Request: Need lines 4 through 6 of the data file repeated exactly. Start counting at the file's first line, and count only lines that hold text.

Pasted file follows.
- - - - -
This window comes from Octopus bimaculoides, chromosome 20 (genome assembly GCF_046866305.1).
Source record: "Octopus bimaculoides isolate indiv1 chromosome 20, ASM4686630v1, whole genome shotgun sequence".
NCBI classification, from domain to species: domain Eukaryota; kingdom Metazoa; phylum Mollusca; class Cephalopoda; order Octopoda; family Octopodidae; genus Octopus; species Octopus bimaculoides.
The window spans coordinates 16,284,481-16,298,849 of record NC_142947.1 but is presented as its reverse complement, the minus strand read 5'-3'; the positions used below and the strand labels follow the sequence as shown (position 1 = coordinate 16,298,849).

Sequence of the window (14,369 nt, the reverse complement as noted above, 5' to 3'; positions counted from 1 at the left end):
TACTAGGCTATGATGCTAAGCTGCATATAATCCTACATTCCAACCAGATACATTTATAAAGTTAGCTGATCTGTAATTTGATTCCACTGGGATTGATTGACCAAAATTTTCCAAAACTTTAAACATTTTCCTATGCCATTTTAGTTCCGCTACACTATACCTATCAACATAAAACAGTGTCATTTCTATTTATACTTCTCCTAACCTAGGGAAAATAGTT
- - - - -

The window spans coordinates 16,284,481-16,298,849 of record NC_142947.1 but is presented as its reverse complement, the minus strand read 5'-3'; the positions used below and the strand labels follow the sequence as shown (position 1 = coordinate 16,298,849).

Sequence of the window (14,369 nt, the reverse complement as noted above, 5' to 3'; positions counted from 1 at the left end):
TACTAGGCTATGATGCTAAGCTGCATATAATCCTACATTCCAACCAGATACATTTATAAAGTTAGCTGATCTGTAATTTGATTCCACTGGGATTGATTGACCAAAATTTTCCAAAACTTTAAACATTTTCCTATGCCATTTTAGTTCCGCTACACTATACCTATCAACATAAAACAGTGTCATTTCTATTTATACTTCTCCTAACCTAGGGAAAATAGTT